Association of morbidity with extent of resection and cavernous sinus invasion in sphenoid wing meningiomas

Michael E. Ivan, Jason S. Cheng, Gurvinder Kaur, Michael E. Sughrue, Aaron Clark, Ari J. Kane, Derick Aranda, Michael McDermott, Igor J. Barani, Andrew T. Parsa

Research output: Contribution to journalArticlepeer-review

10 Scopus citations


Sphenoid wing meningiomas (SWMs) typically are histologically benign, insidious lesions, but the propensity of these tumors for local invasion makes disease control very challenging. In this review, we assess whether the degree of resection and extent of cavernous sinus invasion affects morbidity, mortality, and recurrence in patients with SWM. A comprehensive search of the English-language literature was performed. Patients were stratified according to extent of resection and extent of cavernous sinus invasion, and tumor recurrence rate, morbidity, and mortality were analyzed. A total of 23 studies and 131 patients were included. Overall recurrence and surgical mortality rate were 11% and 2%, respectively (average follow-up = 65 months). Cranial nerve III palsy was significantly associated with incompletely versus completely resected SWMs (7 to 0%) as well as meningiomas with cavernous sinus invasion versus no sinus invasion (14 vs. 0%). No significant difference in tumor recurrence rate was noted between these groups. In conclusion, complete excision of SWMs is always recommended whenever possible, but surgeons should acknowledge that there is nonetheless a chance of recurrence and should weigh this against the risk of causing cranial nerve injuries.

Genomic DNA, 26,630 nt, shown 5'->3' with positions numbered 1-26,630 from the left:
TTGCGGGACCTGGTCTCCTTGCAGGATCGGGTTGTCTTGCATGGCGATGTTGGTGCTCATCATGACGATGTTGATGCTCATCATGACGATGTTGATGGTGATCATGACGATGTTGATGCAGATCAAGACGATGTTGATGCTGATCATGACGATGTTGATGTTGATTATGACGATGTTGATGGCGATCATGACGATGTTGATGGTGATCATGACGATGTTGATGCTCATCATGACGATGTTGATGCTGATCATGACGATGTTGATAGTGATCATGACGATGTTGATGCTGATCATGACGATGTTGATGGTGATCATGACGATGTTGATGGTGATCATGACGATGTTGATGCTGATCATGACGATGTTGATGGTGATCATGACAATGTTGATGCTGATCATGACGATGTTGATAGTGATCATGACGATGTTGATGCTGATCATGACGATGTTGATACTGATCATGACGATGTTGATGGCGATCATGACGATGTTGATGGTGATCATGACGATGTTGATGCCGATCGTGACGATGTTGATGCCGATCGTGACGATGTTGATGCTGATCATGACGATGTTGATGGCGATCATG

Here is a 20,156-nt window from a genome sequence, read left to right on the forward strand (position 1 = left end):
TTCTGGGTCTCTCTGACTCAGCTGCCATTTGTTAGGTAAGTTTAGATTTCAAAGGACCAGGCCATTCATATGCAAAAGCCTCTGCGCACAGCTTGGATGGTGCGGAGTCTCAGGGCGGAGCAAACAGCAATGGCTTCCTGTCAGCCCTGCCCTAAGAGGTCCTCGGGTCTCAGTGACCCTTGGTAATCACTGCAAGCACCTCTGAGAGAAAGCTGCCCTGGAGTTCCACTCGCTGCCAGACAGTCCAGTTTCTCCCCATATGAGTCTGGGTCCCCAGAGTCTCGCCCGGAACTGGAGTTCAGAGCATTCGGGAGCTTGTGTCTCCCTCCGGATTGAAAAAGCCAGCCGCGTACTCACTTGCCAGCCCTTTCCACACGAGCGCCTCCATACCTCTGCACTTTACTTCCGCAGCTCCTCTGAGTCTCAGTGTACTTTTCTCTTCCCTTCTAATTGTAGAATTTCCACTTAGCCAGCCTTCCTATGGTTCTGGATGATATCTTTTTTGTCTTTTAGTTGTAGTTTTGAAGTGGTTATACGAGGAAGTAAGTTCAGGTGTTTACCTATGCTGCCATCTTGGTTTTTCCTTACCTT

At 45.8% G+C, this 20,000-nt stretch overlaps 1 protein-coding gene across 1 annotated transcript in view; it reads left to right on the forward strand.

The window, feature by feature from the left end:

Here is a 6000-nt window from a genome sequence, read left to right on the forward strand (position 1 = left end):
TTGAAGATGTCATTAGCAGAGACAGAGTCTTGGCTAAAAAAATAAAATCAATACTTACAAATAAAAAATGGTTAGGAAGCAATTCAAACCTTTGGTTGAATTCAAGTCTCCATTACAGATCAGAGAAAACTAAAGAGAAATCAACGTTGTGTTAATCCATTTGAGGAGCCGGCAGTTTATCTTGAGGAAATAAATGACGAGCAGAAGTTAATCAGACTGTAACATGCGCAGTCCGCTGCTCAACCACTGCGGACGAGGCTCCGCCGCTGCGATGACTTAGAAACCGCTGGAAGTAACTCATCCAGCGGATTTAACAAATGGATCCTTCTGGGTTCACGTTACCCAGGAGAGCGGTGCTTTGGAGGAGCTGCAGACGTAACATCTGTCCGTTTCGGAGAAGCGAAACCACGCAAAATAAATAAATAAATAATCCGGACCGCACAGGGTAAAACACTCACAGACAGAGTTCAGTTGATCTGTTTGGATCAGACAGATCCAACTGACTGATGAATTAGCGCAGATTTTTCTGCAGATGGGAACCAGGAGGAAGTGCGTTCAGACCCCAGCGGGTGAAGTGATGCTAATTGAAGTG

Original languageEnglish (US)
Pages (from-to)76-83
Number of pages8
JournalJournal of Neurological Surgery, Part B: Skull Base
Issue number1
StatePublished - Feb 2013
Externally publishedYes


  • Meningioma
  • Morbidity
  • Prognosis
  • Sphenoid
  • Sphenoid meningiomas
  • Tumor control

ASJC Scopus subject areas

  • Clinical Neurology


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